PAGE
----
In the not-so-distant future, communities could view their local libraries as the place to go when they want to publish their own ebook, create and edit their latest song or video, or even design and print out plastic tools, toys, and prototypes. A growing number of libraries already offer their patrons tools such as recording equipment and sound and video editing software. Now, some are beginning to house 3D printers. In fact, many libraries have begun viewing such services as a core part of their mission. (For more on this, see the editorial “Owning Up to the Future.”)
This was the key theme of “Made in a Library,” the latest OCLC/Library Journal innovation symposium, on May 15. Panelists included Sue Considine, executive director of the Fayetteville Free Library (FFL), NY, Lauren Britton, transliteracy development director for FFL, Joseph Sanchez, instructional designer at Auraria Library at the University of Colorado, Denver, Kathryn Harnish, senior product manager for OCLC, who discussed OCLC’s WorldShare platform, and LJ executive editor, digital products, Josh Hadro, on some of the creative innovations that he saw at libraries visited during The Great Library Road Show in March.
Moderator Jason Griffey, head of library information technology at the University of Tennessee at Chattanooga, jump started the webinar by discussing the recent growth of the “Maker” subculture—groups of people with shared interests in pursuits ranging from robotics to woodworking, who often pool funds in order to purchase expensive equipment that they would not otherwise be able to afford as individuals.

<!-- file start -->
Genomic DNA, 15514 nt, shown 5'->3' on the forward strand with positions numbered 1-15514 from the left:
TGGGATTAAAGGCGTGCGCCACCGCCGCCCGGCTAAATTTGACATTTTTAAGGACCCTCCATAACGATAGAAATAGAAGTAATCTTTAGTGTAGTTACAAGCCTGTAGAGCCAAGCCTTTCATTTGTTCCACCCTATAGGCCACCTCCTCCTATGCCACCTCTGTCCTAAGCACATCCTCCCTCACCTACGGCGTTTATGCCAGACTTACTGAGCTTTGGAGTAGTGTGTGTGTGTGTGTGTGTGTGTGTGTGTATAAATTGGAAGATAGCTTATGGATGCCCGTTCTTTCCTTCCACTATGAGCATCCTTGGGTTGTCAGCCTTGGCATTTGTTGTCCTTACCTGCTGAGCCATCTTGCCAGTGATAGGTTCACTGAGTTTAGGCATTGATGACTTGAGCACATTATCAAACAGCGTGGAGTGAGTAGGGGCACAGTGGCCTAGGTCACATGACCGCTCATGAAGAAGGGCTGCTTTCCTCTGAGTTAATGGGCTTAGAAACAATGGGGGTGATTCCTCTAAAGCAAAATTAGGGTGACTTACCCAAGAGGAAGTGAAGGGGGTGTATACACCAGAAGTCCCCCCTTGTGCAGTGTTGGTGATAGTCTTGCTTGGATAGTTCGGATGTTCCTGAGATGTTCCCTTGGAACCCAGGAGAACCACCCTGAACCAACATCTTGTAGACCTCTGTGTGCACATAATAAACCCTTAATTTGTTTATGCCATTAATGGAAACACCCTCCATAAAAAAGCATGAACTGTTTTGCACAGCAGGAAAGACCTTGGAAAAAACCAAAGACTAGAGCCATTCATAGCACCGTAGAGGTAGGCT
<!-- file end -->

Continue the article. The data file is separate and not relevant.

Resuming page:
“One of the things I’d like to see come out of this symposium today is changing people’s minds about how important this next generation of creation is going to be,” Griffey said.
A seminal moment for the subculture was the founding of Make Magazine in 2005, Griffey said, which has helped connect people and build momentum for the maker concept. The growth of the movement is also evident at regional Maker Faire conventions, the largest of which have drawn as many as 65,000 attendees, he noted.
“It’s a mainstream movement that’s becoming more popular every year,” Griffey said.